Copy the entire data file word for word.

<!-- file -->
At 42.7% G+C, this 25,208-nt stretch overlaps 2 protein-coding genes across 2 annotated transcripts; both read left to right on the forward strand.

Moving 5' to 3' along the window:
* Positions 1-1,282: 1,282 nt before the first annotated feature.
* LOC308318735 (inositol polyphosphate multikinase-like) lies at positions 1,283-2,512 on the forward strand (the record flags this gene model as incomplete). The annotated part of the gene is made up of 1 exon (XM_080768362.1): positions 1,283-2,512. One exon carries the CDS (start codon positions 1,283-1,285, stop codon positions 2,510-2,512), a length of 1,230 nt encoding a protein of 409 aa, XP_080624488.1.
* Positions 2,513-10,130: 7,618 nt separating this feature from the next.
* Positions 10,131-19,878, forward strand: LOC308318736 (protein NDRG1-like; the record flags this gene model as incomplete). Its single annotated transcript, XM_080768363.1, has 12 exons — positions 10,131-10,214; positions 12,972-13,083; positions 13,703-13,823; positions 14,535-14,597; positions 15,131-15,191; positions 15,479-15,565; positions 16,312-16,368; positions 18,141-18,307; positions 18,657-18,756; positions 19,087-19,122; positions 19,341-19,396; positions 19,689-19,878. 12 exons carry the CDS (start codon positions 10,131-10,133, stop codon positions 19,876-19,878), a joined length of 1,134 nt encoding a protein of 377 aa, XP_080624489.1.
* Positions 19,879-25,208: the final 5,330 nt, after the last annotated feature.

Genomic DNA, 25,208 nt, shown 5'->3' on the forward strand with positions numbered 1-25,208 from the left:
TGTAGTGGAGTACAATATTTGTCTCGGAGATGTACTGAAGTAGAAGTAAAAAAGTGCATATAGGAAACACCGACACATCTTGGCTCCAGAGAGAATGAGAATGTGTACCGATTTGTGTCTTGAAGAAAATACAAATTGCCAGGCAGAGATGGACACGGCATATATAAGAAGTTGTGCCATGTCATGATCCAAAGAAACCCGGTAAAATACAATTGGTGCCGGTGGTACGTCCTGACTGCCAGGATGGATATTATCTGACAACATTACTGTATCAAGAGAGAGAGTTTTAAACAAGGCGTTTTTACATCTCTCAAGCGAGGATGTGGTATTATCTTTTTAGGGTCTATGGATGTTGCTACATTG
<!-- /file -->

At 42.7% G+C, this 25,208-nt stretch overlaps 2 protein-coding genes across 2 annotated transcripts; both read left to right on the forward strand.

Moving 5' to 3' along the window:
* Positions 1-1,282: 1,282 nt before the first annotated feature.
* LOC308318735 (inositol polyphosphate multikinase-like) lies at positions 1,283-2,512 on the forward strand (the record flags this gene model as incomplete). The annotated part of the gene is made up of 1 exon (XM_080768362.1): positions 1,283-2,512. One exon carries the CDS (start codon positions 1,283-1,285, stop codon positions 2,510-2,512), a length of 1,230 nt encoding a protein of 409 aa, XP_080624488.1.
* Positions 2,513-10,130: 7,618 nt separating this feature from the next.
* Positions 10,131-19,878, forward strand: LOC308318736 (protein NDRG1-like; the record flags this gene model as incomplete). Its single annotated transcript, XM_080768363.1, has 12 exons — positions 10,131-10,214; positions 12,972-13,083; positions 13,703-13,823; positions 14,535-14,597; positions 15,131-15,191; positions 15,479-15,565; positions 16,312-16,368; positions 18,141-18,307; positions 18,657-18,756; positions 19,087-19,122; positions 19,341-19,396; positions 19,689-19,878. 12 exons carry the CDS (start codon positions 10,131-10,133, stop codon positions 19,876-19,878), a joined length of 1,134 nt encoding a protein of 377 aa, XP_080624489.1.
* Positions 19,879-25,208: the final 5,330 nt, after the last annotated feature.

Genomic DNA, 25,208 nt, shown 5'->3' on the forward strand with positions numbered 1-25,208 from the left:
TGTAGTGGAGTACAATATTTGTCTCGGAGATGTACTGAAGTAGAAGTAAAAAAGTGCATATAGGAAACACCGACACATCTTGGCTCCAGAGAGAATGAGAATGTGTACCGATTTGTGTCTTGAAGAAAATACAAATTGCCAGGCAGAGATGGACACGGCATATATAAGAAGTTGTGCCATGTCATGATCCAAAGAAACCCGGTAAAATACAATTGGTGCCGGTGGTACGTCCTGACTGCCAGGATGGATATTATCTGACAACATTACTGTATCAAGAGAGAGAGTTTTAAACAAGGCGTTTTTACATCTCTCAAGCGAGGATGTGGTATTATCTTTTTAGGGTCTATGGATGTTGCTACATTG